Like many of Gibraltars’ attractions, Mediterranean Steps were created as part of a communication system for soldiers to allow access to different defence posts. These include the famous O’Hara’s Battery.
St Michael’s Cave
St Michael’s Cave is a network of caves made of limestone, which are found on the Rock of Gibraltar. It’s lovely to see the cave formations, however, you cannot access all the areas inside the cave.
Although you can see some colours in the picture below, these are simply the lights used inside the caves, but the caves don’t have these colours at all.
The most impressive part of St Michael’s Cave is the polished stalagmite. This stalagmite broke and fell thousands of years ago and as a result of this, the Rock of Gibraltar was shaken. You can also see this type of stalagmite in the Caves of Nerja.
I must admit I was very excited about seeing these monkeys, known as Barbary macaques, living freely in their natural habitat.
However, once I got there, I got very scared. My partner and I came out of the cable car and went through some stairs to get to the viewpoint next to the restaurant, and there was a monkey with its baby.
They looked so cute, so my partner went to take a picture a bit closer and then passed to get to the other side, but the monkey jumped into his bag and tried to steal it, but my partner moved quickly, and luckily nothing happened!
I managed to go through without being attacked, but my heart was beating 100 per hour. Now, we laugh, but it wasn’t funny at that moment.
I am not saying all monkeys are like the one I’ve just told you about, but be careful and don’t touch them even if they jump to your back. At the same time, if you’re wearing a backpack, put it on your chest rather than your back as it’s easier for monkeys to steal it from you.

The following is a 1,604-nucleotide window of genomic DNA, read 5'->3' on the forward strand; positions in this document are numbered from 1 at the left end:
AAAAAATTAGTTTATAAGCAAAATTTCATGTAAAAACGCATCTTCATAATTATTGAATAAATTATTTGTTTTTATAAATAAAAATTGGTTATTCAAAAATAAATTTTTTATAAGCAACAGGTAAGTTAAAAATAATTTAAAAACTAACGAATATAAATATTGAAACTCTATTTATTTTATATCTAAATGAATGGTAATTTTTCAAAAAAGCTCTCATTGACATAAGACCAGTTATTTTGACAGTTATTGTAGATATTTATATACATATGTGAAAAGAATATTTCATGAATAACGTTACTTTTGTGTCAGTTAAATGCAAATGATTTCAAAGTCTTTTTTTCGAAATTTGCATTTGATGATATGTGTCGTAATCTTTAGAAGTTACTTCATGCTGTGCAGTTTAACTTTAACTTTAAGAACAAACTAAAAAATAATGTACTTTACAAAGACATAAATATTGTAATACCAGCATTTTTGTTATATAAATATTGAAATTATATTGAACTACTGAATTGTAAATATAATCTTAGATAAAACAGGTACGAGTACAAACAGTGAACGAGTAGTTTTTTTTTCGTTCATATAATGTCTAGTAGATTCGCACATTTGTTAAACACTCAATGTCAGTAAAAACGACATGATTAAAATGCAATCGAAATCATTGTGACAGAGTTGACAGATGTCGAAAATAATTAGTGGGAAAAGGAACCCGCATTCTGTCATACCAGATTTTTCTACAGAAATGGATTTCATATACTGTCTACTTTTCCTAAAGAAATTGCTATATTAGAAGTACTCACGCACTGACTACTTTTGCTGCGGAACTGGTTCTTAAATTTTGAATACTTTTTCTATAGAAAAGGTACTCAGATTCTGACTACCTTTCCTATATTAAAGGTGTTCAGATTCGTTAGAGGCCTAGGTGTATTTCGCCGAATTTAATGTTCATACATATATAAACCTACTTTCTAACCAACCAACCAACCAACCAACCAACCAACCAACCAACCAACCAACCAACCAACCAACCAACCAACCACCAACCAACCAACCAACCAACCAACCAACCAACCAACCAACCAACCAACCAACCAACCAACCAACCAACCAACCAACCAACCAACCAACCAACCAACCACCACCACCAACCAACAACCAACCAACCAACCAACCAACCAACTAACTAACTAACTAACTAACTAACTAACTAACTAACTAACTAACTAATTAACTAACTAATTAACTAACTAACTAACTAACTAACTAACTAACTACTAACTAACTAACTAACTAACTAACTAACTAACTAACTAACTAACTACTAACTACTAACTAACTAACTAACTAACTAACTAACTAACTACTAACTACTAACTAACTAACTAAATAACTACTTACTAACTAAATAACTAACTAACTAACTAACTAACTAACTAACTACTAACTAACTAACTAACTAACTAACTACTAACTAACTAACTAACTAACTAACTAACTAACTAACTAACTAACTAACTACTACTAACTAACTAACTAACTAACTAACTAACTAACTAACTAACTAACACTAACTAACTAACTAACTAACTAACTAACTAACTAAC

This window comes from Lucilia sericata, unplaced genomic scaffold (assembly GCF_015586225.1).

Some of the monkeys I saw later seemed friendlier and I saw a man taking a selfie with one. So it may depend on the monkey.
Anyway, you’ll see monkeys eating fruits and vegetables that are provided by local restaurants. However, you aren’t allowed to feed them, and if you do so, you’ll get a big fine, as monkeys are protected.
Gibraltar is the only European country where this wild monkey population lives. They are originally from Africa and it’s unknown how these monkeys arrived in Gibraltar.
Although the population of these monkeys is decreasing in Africa, the Gibraltar population is increasing and nowadays there are approximately 300 monkeys in Gibraltar Nature Reserve.
There is a legend that says that Churchill commanded bringing monkeys to Gibraltar as they were disappearing. For him, having monkeys on Top of the Rock was a symbol of Britishness and as long as there were monkeys in Gibraltar, Gibraltar would belong to the UK.
This is probably one of the most important features of Top of the Rock. This castle was built in 1160CE, however, it was ransacked by the Spanish, and what you can see today is the last rebuilt in the 14th Century by Abu-l-Hasan.